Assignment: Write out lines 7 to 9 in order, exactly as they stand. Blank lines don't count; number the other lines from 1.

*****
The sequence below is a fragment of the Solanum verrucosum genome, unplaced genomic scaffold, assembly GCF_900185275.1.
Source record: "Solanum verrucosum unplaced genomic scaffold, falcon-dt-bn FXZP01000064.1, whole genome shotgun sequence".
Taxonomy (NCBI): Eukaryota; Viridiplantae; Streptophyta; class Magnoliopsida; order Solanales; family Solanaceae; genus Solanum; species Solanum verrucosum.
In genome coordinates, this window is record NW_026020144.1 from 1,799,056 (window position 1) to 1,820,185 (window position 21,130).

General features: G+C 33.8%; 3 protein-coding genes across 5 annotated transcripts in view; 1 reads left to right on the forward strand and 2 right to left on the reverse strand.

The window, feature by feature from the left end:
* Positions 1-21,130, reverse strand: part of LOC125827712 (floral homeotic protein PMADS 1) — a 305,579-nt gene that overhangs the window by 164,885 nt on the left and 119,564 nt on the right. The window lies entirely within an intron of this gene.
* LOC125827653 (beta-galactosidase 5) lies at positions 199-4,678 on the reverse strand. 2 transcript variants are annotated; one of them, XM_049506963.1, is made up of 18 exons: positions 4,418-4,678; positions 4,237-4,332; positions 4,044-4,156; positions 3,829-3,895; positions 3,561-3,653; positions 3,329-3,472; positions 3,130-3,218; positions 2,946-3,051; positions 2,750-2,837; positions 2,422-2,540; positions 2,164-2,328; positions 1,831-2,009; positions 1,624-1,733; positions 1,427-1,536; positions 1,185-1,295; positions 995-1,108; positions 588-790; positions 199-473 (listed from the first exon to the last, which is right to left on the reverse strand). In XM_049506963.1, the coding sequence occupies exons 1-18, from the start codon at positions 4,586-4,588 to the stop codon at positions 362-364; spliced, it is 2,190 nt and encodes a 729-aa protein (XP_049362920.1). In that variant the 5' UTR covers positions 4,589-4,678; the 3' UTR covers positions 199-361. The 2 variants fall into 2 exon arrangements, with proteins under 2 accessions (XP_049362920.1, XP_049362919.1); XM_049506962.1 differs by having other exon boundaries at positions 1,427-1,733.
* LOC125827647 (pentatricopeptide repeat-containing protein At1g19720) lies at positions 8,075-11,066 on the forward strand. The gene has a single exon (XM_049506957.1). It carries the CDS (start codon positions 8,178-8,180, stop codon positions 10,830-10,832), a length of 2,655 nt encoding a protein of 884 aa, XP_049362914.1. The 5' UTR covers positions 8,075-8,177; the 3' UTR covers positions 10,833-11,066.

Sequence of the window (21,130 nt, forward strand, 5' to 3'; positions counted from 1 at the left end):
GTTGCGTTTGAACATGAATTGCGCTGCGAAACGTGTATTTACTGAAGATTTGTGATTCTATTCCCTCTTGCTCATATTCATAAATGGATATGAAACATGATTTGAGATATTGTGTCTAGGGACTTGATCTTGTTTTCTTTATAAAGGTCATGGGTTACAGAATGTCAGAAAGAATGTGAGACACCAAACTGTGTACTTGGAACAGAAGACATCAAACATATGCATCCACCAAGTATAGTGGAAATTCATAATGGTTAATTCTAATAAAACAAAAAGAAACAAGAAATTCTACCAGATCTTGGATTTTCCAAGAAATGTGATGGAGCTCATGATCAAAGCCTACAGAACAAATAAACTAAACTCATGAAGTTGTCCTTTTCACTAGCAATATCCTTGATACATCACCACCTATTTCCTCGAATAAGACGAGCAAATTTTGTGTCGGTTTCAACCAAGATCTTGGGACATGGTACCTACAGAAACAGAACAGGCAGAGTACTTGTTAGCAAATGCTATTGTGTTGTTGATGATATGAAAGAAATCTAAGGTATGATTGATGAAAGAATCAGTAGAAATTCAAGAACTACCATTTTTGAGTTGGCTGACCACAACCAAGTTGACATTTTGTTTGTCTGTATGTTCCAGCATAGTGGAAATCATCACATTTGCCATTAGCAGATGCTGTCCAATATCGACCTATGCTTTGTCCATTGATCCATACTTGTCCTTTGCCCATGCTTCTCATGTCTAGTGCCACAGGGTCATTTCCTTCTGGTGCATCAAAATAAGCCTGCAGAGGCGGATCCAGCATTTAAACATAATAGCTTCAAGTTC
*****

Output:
* Positions 1-21,130, reverse strand: part of LOC125827712 (floral homeotic protein PMADS 1) — a 305,579-nt gene that overhangs the window by 164,885 nt on the left and 119,564 nt on the right. The window lies entirely within an intron of this gene.
* LOC125827653 (beta-galactosidase 5) lies at positions 199-4,678 on the reverse strand. 2 transcript variants are annotated; one of them, XM_049506963.1, is made up of 18 exons: positions 4,418-4,678; positions 4,237-4,332; positions 4,044-4,156; positions 3,829-3,895; positions 3,561-3,653; positions 3,329-3,472; positions 3,130-3,218; positions 2,946-3,051; positions 2,750-2,837; positions 2,422-2,540; positions 2,164-2,328; positions 1,831-2,009; positions 1,624-1,733; positions 1,427-1,536; positions 1,185-1,295; positions 995-1,108; positions 588-790; positions 199-473 (listed from the first exon to the last, which is right to left on the reverse strand). In XM_049506963.1, the coding sequence occupies exons 1-18, from the start codon at positions 4,586-4,588 to the stop codon at positions 362-364; spliced, it is 2,190 nt and encodes a 729-aa protein (XP_049362920.1). In that variant the 5' UTR covers positions 4,589-4,678; the 3' UTR covers positions 199-361. The 2 variants fall into 2 exon arrangements, with proteins under 2 accessions (XP_049362920.1, XP_049362919.1); XM_049506962.1 differs by having other exon boundaries at positions 1,427-1,733.
* LOC125827647 (pentatricopeptide repeat-containing protein At1g19720) lies at positions 8,075-11,066 on the forward strand. The gene has a single exon (XM_049506957.1). It carries the CDS (start codon positions 8,178-8,180, stop codon positions 10,830-10,832), a length of 2,655 nt encoding a protein of 884 aa, XP_049362914.1. The 5' UTR covers positions 8,075-8,177; the 3' UTR covers positions 10,833-11,066.